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Effect of probiotics on bowel management in SCI


- candidate number24240
- NTR NumberNTR5831
- ISRCTNISRCTN no longer applicable
- Date ISRCTN created
- date ISRCTN requested
- Date Registered NTR15-apr-2016
- Secondary IDsABR57438 
- Public TitleEffect of probiotics on bowel management in SCI
- Scientific TitleEffect of a multispecies probiotic on bowel management in patients with spinal cord injury after use of antibiotics
- ACRONYM
- hypothesisIn this double-blind randomized placebo-controlled trial, we hypothesize to observe a reduced incidence of antibiotic associated diarrhae (AAD) in inpatients with a spinal cord injury (SCI) during the intake of probiotics, in comparison to a placebo, when antibiotic treatment is provided.
- Healt Condition(s) or Problem(s) studiedSpinal Cord Injury, Incontinence, Diarrhea, Fecal incontinence, Antibiotics, Probiotics
- Inclusion criteria- Confirmed diagnosis of SCI
- First admission to a rehabilitation center after the occurrence of SCI.
- Age between 18-75 years
- Requiring treatment with antibiotics
- Exclusion criteria- Known gastro-intestinal diseases
- Abdominal surgery within a year prior to study
- (Previous) radiotherapy or chemotherapy
- Severe auto immune diseases such as SLE and Sjogren
- Patients suffering from severe acute pancreatitis, multiple organ failure (MOF) or sepsis
- Patients receiving enteral feeding with the exception of nasogastric feeding
- Excessive alcohol intake (> 15 consumptions per week)
- (Planned) pregnancy or lactation
- Use of pre-, probiotics in the month before and during the study
- Use of antibiotics in the two weeks before the study
- More than one antibiotic treatment in the 6 month prior to the study.
- Previous participation in this study design
- Duration of antibiotics use longer than 14 days
- mec approval receivedyes
- multicenter trialyes
- randomisedyes
- masking/blindingDouble
- controlPlacebo
- groupParallel
- Type2 or more arms, randomized
- Studytypeintervention
- planned startdate 1-dec-2016
- planned closingdate1-dec-2018
- Target number of participants40
- InterventionsParticipants will be randomly assigned to receive both an antibiotic treatment and Ecologic® AAD, or an antibiotic treatment and a placebo. Subjects will receive either probiotic or placebo for 26-31 days (depending on the length of antibiotic treatment; 5-10 days); starting together with the antibiotic treatment and ending three weeks after cessation.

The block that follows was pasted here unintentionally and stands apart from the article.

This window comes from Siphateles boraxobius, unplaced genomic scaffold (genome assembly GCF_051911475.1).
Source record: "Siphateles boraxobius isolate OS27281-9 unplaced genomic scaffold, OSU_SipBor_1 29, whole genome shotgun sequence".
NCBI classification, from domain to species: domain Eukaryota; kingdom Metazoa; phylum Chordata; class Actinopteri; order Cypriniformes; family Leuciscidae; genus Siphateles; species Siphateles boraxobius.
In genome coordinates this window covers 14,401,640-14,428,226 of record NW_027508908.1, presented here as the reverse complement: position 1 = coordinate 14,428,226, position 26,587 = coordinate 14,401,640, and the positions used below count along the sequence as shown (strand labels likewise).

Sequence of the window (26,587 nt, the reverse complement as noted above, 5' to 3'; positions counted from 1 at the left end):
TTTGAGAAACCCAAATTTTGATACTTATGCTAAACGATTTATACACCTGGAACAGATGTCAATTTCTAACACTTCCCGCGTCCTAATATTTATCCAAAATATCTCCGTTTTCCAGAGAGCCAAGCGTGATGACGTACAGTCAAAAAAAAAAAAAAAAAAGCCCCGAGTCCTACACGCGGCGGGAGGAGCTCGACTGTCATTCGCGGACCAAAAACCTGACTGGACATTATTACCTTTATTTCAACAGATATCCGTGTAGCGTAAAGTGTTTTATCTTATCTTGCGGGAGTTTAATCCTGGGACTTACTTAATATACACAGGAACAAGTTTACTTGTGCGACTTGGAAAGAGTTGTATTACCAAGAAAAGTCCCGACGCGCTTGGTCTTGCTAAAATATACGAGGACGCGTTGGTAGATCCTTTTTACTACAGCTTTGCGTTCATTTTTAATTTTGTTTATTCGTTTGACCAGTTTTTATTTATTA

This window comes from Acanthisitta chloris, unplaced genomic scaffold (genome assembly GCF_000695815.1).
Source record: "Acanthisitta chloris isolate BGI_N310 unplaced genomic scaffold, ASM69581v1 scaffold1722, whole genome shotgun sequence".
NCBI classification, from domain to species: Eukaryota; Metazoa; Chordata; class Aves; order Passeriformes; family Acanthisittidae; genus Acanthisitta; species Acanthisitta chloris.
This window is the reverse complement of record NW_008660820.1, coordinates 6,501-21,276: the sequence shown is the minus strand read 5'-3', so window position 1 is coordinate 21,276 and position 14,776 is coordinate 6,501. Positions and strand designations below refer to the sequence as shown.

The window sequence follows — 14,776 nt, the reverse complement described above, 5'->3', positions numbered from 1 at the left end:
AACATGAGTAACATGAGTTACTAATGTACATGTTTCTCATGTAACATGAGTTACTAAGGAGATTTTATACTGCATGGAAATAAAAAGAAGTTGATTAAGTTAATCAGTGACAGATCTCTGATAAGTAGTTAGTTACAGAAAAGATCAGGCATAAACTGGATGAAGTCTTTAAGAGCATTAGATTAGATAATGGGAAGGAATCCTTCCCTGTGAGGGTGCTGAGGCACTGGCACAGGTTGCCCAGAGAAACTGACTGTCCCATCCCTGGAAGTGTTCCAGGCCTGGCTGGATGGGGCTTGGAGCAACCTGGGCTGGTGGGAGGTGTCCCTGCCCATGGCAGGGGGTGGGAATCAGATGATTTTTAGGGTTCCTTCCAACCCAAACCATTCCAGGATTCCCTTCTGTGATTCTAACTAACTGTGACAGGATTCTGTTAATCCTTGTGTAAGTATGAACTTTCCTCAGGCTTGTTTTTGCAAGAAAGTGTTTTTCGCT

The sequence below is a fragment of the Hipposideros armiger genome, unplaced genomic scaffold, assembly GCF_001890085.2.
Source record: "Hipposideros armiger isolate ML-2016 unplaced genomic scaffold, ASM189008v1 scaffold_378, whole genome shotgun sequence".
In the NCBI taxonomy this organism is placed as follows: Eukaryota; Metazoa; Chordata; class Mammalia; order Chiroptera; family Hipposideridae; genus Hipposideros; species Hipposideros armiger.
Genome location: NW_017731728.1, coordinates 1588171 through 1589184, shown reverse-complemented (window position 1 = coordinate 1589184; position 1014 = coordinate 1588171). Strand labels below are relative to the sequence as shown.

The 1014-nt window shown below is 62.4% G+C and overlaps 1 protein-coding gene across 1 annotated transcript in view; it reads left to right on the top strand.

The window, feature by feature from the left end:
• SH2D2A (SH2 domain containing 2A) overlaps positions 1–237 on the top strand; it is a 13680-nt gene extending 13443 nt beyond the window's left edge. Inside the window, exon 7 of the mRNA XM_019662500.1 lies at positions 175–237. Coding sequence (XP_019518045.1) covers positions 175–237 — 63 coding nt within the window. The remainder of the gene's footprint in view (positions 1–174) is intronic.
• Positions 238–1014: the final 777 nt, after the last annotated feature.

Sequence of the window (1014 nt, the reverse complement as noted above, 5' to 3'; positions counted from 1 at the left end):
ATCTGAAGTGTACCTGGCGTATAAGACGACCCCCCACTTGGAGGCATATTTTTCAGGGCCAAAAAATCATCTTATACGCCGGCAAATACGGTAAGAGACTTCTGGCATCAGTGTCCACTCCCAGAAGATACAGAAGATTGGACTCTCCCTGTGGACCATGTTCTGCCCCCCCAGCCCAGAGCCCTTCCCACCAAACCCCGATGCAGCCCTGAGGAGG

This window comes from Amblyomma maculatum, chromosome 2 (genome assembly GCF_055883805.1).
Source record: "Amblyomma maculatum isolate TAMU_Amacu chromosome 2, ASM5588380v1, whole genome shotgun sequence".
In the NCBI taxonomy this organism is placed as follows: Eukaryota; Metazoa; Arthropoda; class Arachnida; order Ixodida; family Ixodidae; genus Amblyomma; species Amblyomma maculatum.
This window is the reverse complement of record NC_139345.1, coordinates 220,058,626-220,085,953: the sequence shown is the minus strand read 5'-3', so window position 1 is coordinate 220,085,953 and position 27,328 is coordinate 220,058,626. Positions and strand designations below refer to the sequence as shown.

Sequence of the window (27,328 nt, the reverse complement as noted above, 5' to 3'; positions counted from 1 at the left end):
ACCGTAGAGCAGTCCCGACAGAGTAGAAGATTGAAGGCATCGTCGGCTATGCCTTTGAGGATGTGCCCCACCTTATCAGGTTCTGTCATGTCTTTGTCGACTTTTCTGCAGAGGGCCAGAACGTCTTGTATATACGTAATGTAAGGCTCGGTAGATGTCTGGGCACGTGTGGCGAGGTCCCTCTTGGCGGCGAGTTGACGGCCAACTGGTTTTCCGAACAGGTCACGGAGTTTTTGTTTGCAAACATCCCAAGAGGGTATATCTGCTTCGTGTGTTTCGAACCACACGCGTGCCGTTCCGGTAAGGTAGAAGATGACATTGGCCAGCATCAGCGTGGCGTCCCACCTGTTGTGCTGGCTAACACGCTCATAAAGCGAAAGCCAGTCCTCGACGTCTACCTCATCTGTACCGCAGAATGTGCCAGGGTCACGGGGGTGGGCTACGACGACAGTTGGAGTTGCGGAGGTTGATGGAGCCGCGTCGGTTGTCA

- Primary outcomeIncidence of faecal incontinence, defined by frequency, consistency, (un)wanted defecation, measured by the Bristol Stool Scale.
- Secondary outcomeQuality of life, nausea.
- TimepointsT0 = start of intervention: start use of antibiotics together with probiotics or the placebo
T1 = last day of use of antibiotics (between 5 and 10 days after T0)
T2 = last day of use of probiotics (2 weeks after T1)
T3 = end of follow-up period (2 weeks after T2)
- Trial web site
- statusopen: patient inclusion
- CONTACT FOR PUBLIC QUERIES Maaike Eken
- CONTACT for SCIENTIFIC QUERIES Maaike Eken
- Sponsor/Initiator Heliomare Rehabiliation Wijk aan Zee, Reade Center for Rehabilitation and Rheumatology
- Funding
(Source(s) of Monetary or Material Support)
Heliomare Rehabiliation Wijk aan Zee, Winclove Bio Industries B.V.
- Publications
- Brief summaryAntibiotic-associated diarrhea is a common complication in antibiotic use in patients with a spinal cord injury. Diarrhea primarily leads to feelings of general discomfort and, as as a result, patients might be delayed in their rehabilitation after spinal cord injury. The objective of this study is to investigate whether the use of probiotics can decrease faecal incontinence and positively influence the bowel management regimen in inpatients with a spinal cord injury treated with antibiotics. The use of probiotics will be double-blind controlled with a placebo. The primary outcome that will be compared between the intervention and placebo group is the incidence of faecal incontinence, defined by frequency, consistency, and (un)wanted defecation. Secondary outcome measures are quality of life and nausea.
- Main changes (audit trail)
- RECORD15-apr-2016 - 5-mrt-2017


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